563 F2d 780 Humble v. Foreman
563 F.2d 780
Donald R. HUMBLE, Plaintiff-Appellant,
Percy FOREMAN, Attorney-at-Law, Defendant-Appellee.
United States Court of Appeals,
Nov. 23, 1977.
Rehearing and Rehearing En Banc Denied Dec. 21, 1977.
Donald R. Humble, pro se.
Percy Foreman, pro se.
Mike DeGeurin, Dick DeGeurin, Attys., Houston, Tex., Leander H. Perez, Jr., Dist. Atty., 25th Jud. Dist., Chalmette, La., for defendant-appellee.
Appeal from the United States District Court for the Eastern District of Louisiana.
Before THORNBERRY, RONEY and HILL, Circuit Judges.
Appellant Humble, who is now serving two life terms in Louisiana State Prison after pleading guilty to two counts of murder in 1967, brought this pro se civil rights action pursuant to 42 U.S.C. § 1983 against his retained counsel in the murder case. His amended complaint alleged that his attorney conspired with the state trial judge and the prosecutor during the plea bargaining process, resulting in ineffective assistance of counsel.
The district court, in a thorough opinion, dismissed the complaint. We affirm.
Appellant seeks to find the requisite state action in the participation of the state trial judge and prosecutor in the alleged conspiracy. However, if the co-conspirators would be immune from § 1983 liability, then appellant's claim must fail because his retained counsel, a private citizen, would not have conspired with persons acting under color of law against whom a valid claim could be stated. Guedry v. Ford, 431 F.2d 660, 664 (5th Cir. 1970); Hill v. McClellan, 490 F.2d 859, 860 (5th Cir. 1974). The trial judge is absolutely immune from civil liability, Pierson v. Ray, 386 U.S. 547, 87 S.Ct. 1213, 18 L.Ed.2d 288 (1967). Similarly, prosecutors are cloaked with such immunity while pursuing their prosecutorial activities. Imbler v. Pachtman, 424 U.S. 409, 96 S.Ct. 984, 47 L.Ed.2d 128 (1976). This Court has applied Imbler to a prosecutor's decision to seek an indictment and his presentation of witnesses and documentary evidence, Bruce v. Wade, 537 F.2d 850 (5th Cir. 1976), and, tangentially, to his involvement in accepting a guilty plea. Conner v. Pickett, 552 F.2d 585 (5th Cir. 1977). We consider plea bargaining activities to be "intimately associated with the judicial phase of the criminal process," Imbler, supra, 424 U.S. at 430, 96 S.Ct. at 995, and thus within the Imbler umbrella. As the district court pointed out, the product of such bargaining often is a conviction, in a court of law, for which the offender is sentenced. This is one manner in which the prosecutor represents the interests of the state in the judicial process.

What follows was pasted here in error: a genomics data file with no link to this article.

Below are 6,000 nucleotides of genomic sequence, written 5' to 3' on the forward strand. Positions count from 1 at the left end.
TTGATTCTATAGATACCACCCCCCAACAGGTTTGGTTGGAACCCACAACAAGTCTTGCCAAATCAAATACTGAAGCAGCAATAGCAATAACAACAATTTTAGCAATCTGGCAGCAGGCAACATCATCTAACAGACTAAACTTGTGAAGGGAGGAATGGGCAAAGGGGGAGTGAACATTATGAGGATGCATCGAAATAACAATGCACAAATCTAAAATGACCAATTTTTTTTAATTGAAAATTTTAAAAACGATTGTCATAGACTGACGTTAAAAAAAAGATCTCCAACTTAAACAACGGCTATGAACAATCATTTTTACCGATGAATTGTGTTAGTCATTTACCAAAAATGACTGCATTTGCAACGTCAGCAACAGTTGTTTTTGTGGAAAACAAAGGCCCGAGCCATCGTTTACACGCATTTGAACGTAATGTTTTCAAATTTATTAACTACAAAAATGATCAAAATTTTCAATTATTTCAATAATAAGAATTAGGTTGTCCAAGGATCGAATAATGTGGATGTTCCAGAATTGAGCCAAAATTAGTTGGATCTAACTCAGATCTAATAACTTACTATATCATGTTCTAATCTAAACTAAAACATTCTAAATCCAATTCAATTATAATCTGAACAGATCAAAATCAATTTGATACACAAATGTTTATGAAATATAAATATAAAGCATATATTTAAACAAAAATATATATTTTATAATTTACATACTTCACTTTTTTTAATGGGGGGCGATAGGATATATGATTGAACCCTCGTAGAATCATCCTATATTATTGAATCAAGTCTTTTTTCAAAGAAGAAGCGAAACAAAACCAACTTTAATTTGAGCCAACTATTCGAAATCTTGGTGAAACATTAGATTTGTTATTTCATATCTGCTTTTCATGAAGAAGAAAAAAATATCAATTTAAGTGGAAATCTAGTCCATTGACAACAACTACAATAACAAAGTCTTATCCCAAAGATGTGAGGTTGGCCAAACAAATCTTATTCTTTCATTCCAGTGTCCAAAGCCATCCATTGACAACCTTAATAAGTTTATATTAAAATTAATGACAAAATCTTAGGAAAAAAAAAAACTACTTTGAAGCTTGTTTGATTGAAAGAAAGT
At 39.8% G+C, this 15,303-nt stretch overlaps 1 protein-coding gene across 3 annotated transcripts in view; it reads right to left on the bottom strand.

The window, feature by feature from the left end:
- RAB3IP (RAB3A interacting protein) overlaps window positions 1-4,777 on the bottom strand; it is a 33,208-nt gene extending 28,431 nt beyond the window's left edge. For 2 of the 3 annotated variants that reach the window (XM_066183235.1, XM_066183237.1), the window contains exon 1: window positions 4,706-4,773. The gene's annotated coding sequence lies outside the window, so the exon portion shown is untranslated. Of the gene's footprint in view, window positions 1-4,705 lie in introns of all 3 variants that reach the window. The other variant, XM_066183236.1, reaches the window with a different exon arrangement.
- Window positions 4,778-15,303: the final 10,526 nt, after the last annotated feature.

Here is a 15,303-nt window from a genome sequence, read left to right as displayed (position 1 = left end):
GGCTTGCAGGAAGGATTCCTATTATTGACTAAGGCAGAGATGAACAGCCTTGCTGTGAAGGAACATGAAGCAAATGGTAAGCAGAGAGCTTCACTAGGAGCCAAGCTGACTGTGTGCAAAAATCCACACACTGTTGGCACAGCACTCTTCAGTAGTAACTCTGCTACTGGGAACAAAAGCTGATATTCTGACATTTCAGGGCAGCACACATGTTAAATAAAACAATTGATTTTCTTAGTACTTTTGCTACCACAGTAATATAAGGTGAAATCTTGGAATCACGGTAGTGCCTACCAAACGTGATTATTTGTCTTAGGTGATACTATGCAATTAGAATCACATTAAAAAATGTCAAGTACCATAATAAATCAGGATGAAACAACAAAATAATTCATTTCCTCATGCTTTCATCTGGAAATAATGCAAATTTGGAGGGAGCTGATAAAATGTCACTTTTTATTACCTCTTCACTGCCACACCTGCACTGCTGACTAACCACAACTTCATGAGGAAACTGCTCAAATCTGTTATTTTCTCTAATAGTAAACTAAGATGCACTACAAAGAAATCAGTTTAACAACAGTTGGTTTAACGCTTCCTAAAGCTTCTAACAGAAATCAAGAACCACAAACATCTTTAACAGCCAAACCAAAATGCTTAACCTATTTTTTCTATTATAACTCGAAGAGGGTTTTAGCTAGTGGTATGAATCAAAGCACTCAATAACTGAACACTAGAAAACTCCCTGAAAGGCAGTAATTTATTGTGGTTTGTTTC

Even if there initially were a claim, it has been lost via expiration of time. Because Congress has not provided a statute of limitations for § 1983 claims, the applicable statute of limitations is that which the Louisiana courts would apply if suit for similar relief had been brought in state court. Ingram v. Steven Robert Corp., 547 F.2d 1260, 1261 (5th Cir. 1977); Shaw v. McCorkle, 537 F.2d 1289, 1291-93 (5th Cir. 1976).
Louisiana courts would label this action as one in tort, for the basic allegation that the defense attorney rendered ineffective assistance because of his involvement in the alleged conspiracy is similar to a tort claim of legal malpractice. See La.Civil Code Art. 2315; Ramp v. St. Paul Fire & Marine Ins. Co., 263 La. 774, 269 So.2d 239 (1972); Muse v. St. Paul Fire & Marine Ins. Co., 328 So.2d 698 (La.App.1976). The prescription period is thus one year, La.Civil Code Art. 3536, and this action is barred. The fact that Louisiana does not provide for tolling of the statute of limitations for such a claim during a party's incarceration is irrelevant. Kissinger v. Foti, 544 F.2d 1257, 1258 (5th Cir. 1977); Knowles v. Carson, 419 F.2d 369, 370 (5th Cir. 1969).